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A generalization of the single soil layer variable infiltration capacity (VIC) land surface hydrological model previously implemented in the Geophysical Fluid Dynamics Laboratory general circulation model (GClVO is described. The new model is comprised of a two-layer characterization of the soil column, and uses an aerodynamic representation of the latent(More)
Ž . The energy components of sixteen Soil-Vegetation Atmospheric Transfer SVAT schemes were analyzed and intercompared using 10 years of surface meteorological and radiative forcing data from the Red-Arkansas River basin in the Southern Great Plains of the United States. Comparisons of simulated surface energy fluxes among models showed that the net Ž .(More)
More than half of the solar energy absorbed by land surfaces is currently used to evaporate water. Climate change is expected to intensify the hydrological cycle and to alter evapotranspiration, with implications for ecosystem services and feedback to regional and global climate. Evapotranspiration changes may already be under way, but direct observational(More)
[1] The accuracy of forcing data greatly impacts the ability of land surface models (LSMs) to produce realistic simulations of land surface processes. With this in mind, the multi-institutional North American Land Data Assimilation System (NLDAS) project has produced retrospective (1996–2002) and real-time (1999–present) data sets to support its LSM(More)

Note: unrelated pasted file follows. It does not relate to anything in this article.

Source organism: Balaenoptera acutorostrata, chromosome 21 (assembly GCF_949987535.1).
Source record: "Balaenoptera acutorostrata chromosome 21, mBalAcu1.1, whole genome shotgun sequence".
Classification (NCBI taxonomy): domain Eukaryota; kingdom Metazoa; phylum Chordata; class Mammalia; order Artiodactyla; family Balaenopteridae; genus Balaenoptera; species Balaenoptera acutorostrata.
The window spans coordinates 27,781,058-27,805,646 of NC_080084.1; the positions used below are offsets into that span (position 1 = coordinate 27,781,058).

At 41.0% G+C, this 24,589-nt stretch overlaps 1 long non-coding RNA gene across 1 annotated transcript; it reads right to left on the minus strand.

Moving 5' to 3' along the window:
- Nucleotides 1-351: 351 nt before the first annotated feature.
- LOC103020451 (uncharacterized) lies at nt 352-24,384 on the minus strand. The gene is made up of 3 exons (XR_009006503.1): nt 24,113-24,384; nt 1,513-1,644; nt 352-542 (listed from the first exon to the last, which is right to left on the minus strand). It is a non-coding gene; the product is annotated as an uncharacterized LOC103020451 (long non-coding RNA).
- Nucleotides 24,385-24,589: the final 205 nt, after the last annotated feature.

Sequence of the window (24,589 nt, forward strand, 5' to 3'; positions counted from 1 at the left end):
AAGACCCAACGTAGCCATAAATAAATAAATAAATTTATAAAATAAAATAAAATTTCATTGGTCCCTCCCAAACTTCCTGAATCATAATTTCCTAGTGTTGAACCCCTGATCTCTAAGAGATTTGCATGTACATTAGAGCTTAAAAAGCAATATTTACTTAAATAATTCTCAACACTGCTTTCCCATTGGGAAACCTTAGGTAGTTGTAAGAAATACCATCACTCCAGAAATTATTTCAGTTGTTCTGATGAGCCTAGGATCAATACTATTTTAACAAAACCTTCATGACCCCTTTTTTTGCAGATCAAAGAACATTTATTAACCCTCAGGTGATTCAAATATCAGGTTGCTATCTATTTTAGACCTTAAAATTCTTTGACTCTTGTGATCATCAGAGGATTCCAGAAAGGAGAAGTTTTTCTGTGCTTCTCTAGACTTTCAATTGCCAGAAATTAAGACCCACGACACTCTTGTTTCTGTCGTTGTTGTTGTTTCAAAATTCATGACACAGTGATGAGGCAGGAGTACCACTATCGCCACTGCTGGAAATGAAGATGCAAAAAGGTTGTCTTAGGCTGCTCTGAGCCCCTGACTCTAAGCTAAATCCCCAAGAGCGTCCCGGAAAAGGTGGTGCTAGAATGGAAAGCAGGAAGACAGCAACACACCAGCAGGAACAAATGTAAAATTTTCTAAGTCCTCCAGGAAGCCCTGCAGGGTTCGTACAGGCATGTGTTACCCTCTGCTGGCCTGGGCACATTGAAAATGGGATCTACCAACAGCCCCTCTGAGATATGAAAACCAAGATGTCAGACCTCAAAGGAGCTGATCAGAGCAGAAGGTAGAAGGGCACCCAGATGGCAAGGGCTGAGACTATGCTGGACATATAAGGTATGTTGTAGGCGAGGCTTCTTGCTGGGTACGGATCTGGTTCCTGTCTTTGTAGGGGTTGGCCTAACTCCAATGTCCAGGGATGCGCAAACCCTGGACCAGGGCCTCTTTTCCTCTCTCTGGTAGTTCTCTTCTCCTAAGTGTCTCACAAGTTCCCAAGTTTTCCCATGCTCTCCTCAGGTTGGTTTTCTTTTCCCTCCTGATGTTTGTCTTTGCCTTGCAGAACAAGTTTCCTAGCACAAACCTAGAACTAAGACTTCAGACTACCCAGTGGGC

HAPEX-MOBILHY data, consisting of one year of hourly atmospheric forcing data at Caumont (SAMER No. 3, 43.68°N, 0.1°W) were used repeatedly to run the two-layer Variable Infiltration Capacity (VIC-2L) land-surface scheme until the model reached equilibrium in its water and energy balance. The equilibrium results are compared with one year of weekly soil(More)
Drought is expected to increase in frequency and severity in the future as a result of climate change, mainly as a consequence of decreases in regional precipitation but also because of increasing evaporation driven by global warming. Previous assessments of historic changes in drought over the late twentieth and early twenty-first centuries indicate that(More)
Recent and potential future increases in global temperatures are likely to be associated with impacts on the hydrologic cycle, including changes to precipitation and increases in extreme events such as droughts. We analyze changes in drought occurrence using soil moisture data for the SRES B1, A1B and A2 future climate scenarios relative to the PICNTRL(More)
a Laboratory of Hydrology and Water Management, Ghent University, Ghent, Belgium b Centre d'Etudes Spatiales de la Biosphère, Toulouse, France c Global Modeling and Assimilation Office, NASA Goddard Space Flight Center, Greenbelt, MD, USA d European Space Agency, Noordwijk, The Netherlands e Department of Civil Engineering, Monash University, Victoria,(More)
An Ensemble Kalman filter (EnKF) is used to assimilate airborne measurements of 1.4 GHz surface brightness temperature ðTBÞ acquired during the 1997 Southern Great Plains Hydrology Experiment (SGP97) into the TOPMODEL-based Land–Atmosphere Transfer Scheme (TOPLATS). In this way, the potential of using EnKF-assimilated remote measurements of TB to compensate(More)
Using a high-resolution hydrologic model, a land surface microwave emission model (LSMEM), and an explicit simulation of the orbital and scanning characteristics for the advanced microwave sensing radiometer (AMSR-E), an observing system simulation experiment (OSSE) is carried out to assess the impact of land surface heterogeneity on large-scale retrieval(More)